Yes, if you believe in a ‘God of the gaps’, a God merely there to account for the present voids in scientific explanation, then of course, as science advances and there become fewer and fewer gaps, the role of God diminishes.

But if, as Professor John Lennox of Oxford was quoted as saying in The Times last year, ‘He’s not the God of the gaps, but the God of the whole show’, then things look completely different. And the only God the Bible knows anything about is the God who is the God of the whole show (Genesis 1.1).

The laws of science
According to Scripture, God is involved in those areas where science does best, namely in areas of scientific laws. That is areas of reality involving regular and predictable events, repeating patterns. He brings forth the starry constellations in their seasons (Job 38.32). By his word, the Bible tells us, he governs the snow and the frost and the division of a living cell.

So-called ‘natural laws’ are really the laws of God or word of God, approximately described by human investigators. And the work of science depends completely on the fact that there are these regularities in the world. If there were no regularities, if randomly water sometimes flowed uphill and rhinos bred rabbits, there would be no pattern to study and scientific prediction would be impossible. But reality is not like that. There is order and pattern.

Romans 1.19,20 tells us that all people have a knowledge of God by observing the created order. Truth about God is clearly seen from what has been made. And, of course, scientists above all other people spend their time observing, letting themselves be confronted by the created order. What do they see?

Not mere coincidences
Let’s get back to those regularities on which science depends. What are they? They are more than coincidences. You might get a run of weeks in which in Guildford it always rains on Thursdays. If the sequence goes on long enough you might think you had found a scientific law. But you haven’t. It’s just a coincidence. The regularities which scientists are looking for are more than coincidences. They want to know whether the pattern, the recurrence is somehow constrained, whether it must always happen, whether it occurs according to a general explanatory principle which governs the occurrence so they can predict. And they find out that the rain is not to do with Thursdays, or Guildford; rather it is due to a certain concentration of water vapour and temperature and air pressure conditions, whether it’s Thursday or not. These general constraining principles are what we call scientific laws.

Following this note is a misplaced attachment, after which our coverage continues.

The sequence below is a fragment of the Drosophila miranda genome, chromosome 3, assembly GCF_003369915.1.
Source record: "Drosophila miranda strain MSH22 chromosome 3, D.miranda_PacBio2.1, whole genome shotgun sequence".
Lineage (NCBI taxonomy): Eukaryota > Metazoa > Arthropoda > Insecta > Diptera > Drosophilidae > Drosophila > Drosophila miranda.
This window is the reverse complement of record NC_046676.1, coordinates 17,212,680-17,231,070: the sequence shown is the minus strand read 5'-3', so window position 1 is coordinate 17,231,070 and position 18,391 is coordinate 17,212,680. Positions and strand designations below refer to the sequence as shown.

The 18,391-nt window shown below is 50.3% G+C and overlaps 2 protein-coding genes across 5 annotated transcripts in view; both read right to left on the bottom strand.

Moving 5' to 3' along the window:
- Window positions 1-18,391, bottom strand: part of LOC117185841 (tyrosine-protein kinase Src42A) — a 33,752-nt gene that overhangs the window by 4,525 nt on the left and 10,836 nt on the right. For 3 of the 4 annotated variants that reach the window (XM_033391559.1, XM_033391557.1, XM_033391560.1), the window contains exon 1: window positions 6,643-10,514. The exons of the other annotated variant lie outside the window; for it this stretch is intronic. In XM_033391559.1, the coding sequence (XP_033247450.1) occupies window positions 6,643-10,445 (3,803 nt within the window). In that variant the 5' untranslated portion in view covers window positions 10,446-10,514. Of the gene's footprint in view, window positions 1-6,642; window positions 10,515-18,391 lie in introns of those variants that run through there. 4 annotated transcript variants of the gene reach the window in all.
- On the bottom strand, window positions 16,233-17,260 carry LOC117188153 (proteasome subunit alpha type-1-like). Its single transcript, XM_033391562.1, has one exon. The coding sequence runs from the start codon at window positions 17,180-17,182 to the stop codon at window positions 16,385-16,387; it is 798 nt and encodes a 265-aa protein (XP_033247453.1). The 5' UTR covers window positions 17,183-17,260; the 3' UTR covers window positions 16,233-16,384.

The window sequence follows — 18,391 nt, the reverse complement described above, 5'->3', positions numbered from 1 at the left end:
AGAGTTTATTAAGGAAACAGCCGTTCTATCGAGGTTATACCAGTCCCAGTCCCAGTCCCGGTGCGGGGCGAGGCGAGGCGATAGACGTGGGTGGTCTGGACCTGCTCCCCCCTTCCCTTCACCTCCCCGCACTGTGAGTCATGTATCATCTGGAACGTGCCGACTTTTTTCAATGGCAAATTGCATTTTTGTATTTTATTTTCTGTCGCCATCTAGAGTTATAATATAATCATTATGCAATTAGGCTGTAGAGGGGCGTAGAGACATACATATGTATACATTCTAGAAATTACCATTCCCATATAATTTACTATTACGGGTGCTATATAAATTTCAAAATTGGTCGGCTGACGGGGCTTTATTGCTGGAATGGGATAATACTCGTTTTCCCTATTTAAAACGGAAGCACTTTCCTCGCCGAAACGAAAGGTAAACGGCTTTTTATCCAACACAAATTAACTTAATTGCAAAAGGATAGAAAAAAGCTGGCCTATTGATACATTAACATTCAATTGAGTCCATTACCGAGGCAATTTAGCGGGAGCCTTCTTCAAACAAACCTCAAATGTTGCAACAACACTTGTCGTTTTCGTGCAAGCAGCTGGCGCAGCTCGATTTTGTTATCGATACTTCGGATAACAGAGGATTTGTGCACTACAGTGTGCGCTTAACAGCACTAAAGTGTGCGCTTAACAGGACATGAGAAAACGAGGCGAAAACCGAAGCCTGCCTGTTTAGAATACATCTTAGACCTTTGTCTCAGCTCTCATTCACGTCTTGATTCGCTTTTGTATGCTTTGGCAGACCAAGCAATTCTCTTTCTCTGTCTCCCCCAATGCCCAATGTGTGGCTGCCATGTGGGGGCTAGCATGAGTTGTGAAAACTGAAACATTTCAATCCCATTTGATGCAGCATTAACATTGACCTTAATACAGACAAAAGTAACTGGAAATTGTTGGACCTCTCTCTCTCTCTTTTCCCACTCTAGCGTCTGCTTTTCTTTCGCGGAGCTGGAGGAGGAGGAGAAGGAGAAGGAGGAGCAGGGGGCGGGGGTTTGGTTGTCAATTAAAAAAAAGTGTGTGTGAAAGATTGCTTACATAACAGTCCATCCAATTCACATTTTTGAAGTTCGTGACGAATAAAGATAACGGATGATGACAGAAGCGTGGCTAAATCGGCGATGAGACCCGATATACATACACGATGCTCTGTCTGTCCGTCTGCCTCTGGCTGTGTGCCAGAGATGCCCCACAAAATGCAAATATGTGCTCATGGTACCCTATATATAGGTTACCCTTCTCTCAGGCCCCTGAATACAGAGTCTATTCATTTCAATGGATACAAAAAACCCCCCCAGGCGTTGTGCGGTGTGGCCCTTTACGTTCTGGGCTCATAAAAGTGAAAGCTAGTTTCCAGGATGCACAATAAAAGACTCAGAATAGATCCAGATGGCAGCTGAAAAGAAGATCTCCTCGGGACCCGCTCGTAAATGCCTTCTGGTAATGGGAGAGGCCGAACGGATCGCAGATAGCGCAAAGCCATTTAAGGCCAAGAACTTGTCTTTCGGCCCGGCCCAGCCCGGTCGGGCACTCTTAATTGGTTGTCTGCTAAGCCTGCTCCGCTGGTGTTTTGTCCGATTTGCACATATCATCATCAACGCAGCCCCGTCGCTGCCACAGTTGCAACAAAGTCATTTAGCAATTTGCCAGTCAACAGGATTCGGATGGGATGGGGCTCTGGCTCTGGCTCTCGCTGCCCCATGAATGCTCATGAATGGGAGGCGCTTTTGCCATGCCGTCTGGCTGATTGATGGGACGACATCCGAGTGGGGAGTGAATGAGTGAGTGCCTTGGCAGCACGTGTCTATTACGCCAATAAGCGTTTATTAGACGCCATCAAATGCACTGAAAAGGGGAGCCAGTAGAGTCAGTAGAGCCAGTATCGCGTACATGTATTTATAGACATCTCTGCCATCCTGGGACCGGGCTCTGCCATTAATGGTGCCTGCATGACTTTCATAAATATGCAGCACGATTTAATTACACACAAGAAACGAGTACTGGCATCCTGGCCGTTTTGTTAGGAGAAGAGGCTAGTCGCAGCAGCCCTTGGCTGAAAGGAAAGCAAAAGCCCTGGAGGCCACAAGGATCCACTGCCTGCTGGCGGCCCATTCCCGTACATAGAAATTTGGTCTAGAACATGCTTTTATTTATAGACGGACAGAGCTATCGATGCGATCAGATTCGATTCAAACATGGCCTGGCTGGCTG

And all scientists — even the atheists — believe that these laws are ‘out there’ as part of reality. They are something independent of themselves. You don’t ‘invent’ a scientific law, you ‘discover’ it. It’s like a pot of gold buried in the ground. You uncover it. You don’t dream it into existence. And you uncover it through probing reality with experiments and considering whether your results follow a constraining principle, a law.

The method gives them away
The secular scientist discovers these laws, but he/she says they are simply brute facts. ‘That’s just the way things are.’ And they insist this is ‘Neutral’. But what they have discovered and how they have gone about discovering it actually points in a totally different direction. What they have done in essence betrays a ‘belief’ in God, and a kind of ‘seeking after’ God.

First, they set out with the idea that the universe, nature, is understandable, penetrable to the human mind. Why should that be? They offer no answer, yet they assume it. Cows or insects are able to exist perfectly happily without understanding science or mathematics. It is not necessary that we can do science to exist. But the scientist believes that for some reason the laws of the universe are penetrable to human thought. In other words, they assume that we and whatever the universe came from speak the same language in a way which is not true for other creatures. But we are personal / rational. Or, putting it another way, scientists assume that scientific law can be expressed, communicated and understood through human words / logic. But such things as language and rationality are attributes of personality. They do not belong to rocks, trees and sub-personal entities. So the assumption that scientific laws can be discovered and articulated by us actually indicates a belief in a personal origin of the universe; in other words God.